“When I began this project, I expected to find something of the following: a revolutionary lineage of student activism culminating in a strike that was so impactful as to convince a dogmatic academic institution to change its long-set ways,” wrote Audrey Oh, CC ’21, as she reflected on her senior thesis project. “What I got is something much different.”
Oh is graduating this year with a degree in race and visual culture offered by the Center for the Study of Ethnicity and Race. Her thesis, “A Protest, Ongoing” examines the “Origins and Historical Challenges of Columbia University’s Ethnic Studies,” particularly the 1996 student hunger strike which led to the University’s establishment of the department.
Upon moving to Columbia from South Korea, Oh struggled to find her place and her major at Columbia. “It was all completely new. I had a huge culture shock, a long, long, long, confusing adjustment period where I felt like an outsider to the school, to the city, to everywhere” she said.
In CSER, Oh found a sense of belonging.
“I remember coming into my first introduction to comparative ethnic studies class, which was a global core then, and sort of having this strange moment where I didn’t feel at home anywhere else but in that specific classroom and that specific space and community.”
As a student in CSER, Oh sees herself as “a product of a lineage of the student activism that has continued on since the early mid-1900s to ensure that there is an anti-hegemonic or anti-white-supremacist education in Columbia.” Her process of investigating this lineage for her senior project involved reading about the ethnic studies movement that spread across America in the 1960s and 1970s. Oh also consulted the Spectator archives and the Rare Books and Manuscripts Library at Columbia to learn more about the 1996 activism at Columbia. She then interviewed several alumni who participated in these demonstrations.
Engaging in this research has transformed Oh’s perception of the department. “I realize that the outcome of the ethnic studies protests does not come from the administration. It comes through the individuals who have fought and are still fighting for ethnic studies,” she wrote. “This, in my opinion, is how ethnic studies survives and preserves—its students, as scholars and activists who sit down, notice, analyze, challenge, doubt, share, and struggle against the systems of oppression, altogether become part of this ongoing protest.”
“A Protest, Ongoing” investigates the link between student activism and the establishment CSER, a department that the University was initially against. Through her research, Oh discovered a historical trend of University opposition to progressive causes, culminating in the creation of CSER, which she calls a “center that was built on the foundations of disruption.”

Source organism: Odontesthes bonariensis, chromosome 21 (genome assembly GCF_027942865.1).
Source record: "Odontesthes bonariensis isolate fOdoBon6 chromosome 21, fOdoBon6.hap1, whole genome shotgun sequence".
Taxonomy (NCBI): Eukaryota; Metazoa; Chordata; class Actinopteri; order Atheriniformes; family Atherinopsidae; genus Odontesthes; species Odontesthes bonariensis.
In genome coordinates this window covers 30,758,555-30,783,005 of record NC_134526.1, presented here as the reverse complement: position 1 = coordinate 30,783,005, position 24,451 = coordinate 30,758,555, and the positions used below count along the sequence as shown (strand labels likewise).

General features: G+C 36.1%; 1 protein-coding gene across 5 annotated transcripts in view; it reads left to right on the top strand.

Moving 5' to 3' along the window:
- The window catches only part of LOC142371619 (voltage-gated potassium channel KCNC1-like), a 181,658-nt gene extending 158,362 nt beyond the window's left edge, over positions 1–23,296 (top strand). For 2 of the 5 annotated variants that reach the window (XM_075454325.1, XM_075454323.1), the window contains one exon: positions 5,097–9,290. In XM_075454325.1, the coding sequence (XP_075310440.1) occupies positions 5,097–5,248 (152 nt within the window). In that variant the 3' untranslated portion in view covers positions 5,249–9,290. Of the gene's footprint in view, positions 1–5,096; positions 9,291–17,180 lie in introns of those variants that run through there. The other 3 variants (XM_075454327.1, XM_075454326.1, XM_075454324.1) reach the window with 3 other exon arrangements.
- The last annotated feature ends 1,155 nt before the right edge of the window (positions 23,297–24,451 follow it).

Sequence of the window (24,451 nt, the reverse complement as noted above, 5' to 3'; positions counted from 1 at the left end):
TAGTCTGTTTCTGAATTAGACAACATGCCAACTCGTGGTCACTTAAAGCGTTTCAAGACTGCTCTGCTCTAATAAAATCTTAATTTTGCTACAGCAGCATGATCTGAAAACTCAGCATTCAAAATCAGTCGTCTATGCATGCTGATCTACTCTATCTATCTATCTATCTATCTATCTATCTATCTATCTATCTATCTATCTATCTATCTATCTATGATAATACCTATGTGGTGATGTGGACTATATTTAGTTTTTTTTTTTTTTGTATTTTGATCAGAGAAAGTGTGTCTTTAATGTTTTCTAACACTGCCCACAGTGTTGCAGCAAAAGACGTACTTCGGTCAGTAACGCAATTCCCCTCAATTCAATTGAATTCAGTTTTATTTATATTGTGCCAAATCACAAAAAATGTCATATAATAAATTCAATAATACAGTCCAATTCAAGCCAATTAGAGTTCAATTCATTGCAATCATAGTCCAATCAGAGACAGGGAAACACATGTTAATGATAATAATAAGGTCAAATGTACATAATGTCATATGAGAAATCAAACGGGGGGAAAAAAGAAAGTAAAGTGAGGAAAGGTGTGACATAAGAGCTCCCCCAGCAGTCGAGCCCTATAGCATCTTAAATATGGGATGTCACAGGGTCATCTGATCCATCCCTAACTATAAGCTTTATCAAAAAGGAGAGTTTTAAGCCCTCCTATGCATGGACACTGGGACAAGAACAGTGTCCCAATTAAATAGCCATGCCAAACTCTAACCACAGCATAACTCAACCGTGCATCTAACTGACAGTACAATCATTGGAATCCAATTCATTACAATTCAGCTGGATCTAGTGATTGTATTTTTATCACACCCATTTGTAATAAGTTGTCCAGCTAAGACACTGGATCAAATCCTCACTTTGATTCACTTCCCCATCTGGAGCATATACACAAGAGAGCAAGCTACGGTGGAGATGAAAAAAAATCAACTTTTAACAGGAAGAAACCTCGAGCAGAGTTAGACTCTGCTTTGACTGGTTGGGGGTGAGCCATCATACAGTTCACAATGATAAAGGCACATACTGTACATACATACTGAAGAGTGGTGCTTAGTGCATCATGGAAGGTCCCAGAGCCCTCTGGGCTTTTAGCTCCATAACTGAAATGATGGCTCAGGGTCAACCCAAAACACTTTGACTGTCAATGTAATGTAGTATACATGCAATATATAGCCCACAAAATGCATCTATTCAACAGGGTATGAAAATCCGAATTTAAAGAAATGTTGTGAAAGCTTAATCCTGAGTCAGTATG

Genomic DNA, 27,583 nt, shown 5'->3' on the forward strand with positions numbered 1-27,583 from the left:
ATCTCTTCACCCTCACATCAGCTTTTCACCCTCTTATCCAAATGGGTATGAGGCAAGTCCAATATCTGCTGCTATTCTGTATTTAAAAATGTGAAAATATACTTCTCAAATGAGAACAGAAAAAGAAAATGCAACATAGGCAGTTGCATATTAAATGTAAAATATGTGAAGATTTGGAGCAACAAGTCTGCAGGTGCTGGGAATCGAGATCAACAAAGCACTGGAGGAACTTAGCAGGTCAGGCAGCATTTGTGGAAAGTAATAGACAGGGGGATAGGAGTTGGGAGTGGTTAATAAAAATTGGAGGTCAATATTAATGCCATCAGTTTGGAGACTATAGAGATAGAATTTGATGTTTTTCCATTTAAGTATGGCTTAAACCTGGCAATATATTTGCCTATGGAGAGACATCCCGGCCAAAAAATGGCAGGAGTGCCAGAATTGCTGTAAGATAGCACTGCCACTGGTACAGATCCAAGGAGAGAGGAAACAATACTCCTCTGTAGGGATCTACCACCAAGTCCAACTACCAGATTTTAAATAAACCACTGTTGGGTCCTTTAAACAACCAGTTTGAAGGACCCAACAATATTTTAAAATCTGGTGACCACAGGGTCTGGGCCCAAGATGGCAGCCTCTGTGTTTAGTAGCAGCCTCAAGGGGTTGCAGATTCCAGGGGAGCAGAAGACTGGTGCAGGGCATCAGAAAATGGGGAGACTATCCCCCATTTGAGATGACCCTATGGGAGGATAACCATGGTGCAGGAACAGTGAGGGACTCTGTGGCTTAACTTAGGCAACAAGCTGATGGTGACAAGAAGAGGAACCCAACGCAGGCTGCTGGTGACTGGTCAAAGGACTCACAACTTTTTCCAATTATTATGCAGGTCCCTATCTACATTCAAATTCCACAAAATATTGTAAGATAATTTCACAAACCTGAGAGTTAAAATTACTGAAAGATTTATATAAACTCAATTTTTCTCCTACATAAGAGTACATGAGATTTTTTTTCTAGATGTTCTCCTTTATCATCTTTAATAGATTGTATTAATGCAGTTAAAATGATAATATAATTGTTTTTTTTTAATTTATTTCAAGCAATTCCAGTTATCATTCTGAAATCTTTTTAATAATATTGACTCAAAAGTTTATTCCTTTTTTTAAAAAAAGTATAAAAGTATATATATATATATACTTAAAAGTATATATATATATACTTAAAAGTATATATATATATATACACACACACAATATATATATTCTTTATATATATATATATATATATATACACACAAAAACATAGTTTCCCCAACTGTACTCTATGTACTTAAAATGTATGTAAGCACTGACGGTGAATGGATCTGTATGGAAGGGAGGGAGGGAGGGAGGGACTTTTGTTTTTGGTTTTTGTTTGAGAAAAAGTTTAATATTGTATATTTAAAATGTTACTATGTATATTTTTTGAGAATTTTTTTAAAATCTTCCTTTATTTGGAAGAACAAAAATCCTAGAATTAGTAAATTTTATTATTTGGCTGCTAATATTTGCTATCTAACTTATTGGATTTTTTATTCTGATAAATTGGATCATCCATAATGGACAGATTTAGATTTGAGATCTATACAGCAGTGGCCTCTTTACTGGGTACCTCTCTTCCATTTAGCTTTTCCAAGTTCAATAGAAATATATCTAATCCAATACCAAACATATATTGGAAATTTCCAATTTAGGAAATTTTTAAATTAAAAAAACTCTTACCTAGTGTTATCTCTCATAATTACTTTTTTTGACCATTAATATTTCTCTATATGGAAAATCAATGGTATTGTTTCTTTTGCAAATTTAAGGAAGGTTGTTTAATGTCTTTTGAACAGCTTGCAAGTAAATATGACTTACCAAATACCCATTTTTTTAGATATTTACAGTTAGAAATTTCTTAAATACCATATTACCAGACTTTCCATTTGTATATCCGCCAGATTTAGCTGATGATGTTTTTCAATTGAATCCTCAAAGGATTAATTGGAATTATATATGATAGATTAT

Oh’s research transformed her understanding of the University’s internal practices. “The fact that the school was so active in ensuring that the students don’t get this kind of education was really mind-blowing to me but at this point, I wouldn’t say it’s too surprising” Oh said.
Activism is woven into Columbia’s institutional fabric, and Oh acknowledges that students continue to fight for contemporary reforms. Her historical thesis research informs present-day student activism, and she hopes “the administration will break from its own very outdated tactic and pattern of simply just letting the student organizers and student activism die out as activists finish their education, graduate, and go on their different journeys.”
Oh has also learned to find the humanity in activism and the unexpected connections that arise from student mobilization. “I came to realize that administrative change is not the only aftermath of student organizing, there’s huge friendships that form, there’s solidarity and there’s like a more general agreement among the students on a specific issue like tuition strikes and like actually really paying and being there for our graduate workers,” she said.
Oh intends to continue her research on CSER after graduation. “I’m planning on doing more interviews with the student protesters, because I do want to get a fuller image of the protest and it does involve three different organizations: African American student organizations and Asian American and Latino student organizations,” Oh said. “I do want to talk to more representatives from each group to make my project speak to the whole conversation.”
The decision to use University resources to conduct research on past institutional failure, particularly as a means of fulfilling the requirements of a University degree, is inherently subversive, Oh thinks. She urges others to follow in her footsteps. “I think there’s enough motivation for students to actually conduct this kind of research, and it should be happening because in a way the research concerns you, very directly,” Oh said.
Oh is a proponent of student activism of all types. As she leaves Columbia, she hopes students will continue to fight for change at all levels and in all capacities. “Even if you’re not at the forefront of the student movement, think about small ways to participate and listen,” Oh said. “That’s all that the student activists are fighting for: one more student agreeing to their demands and agreeing to their causes.”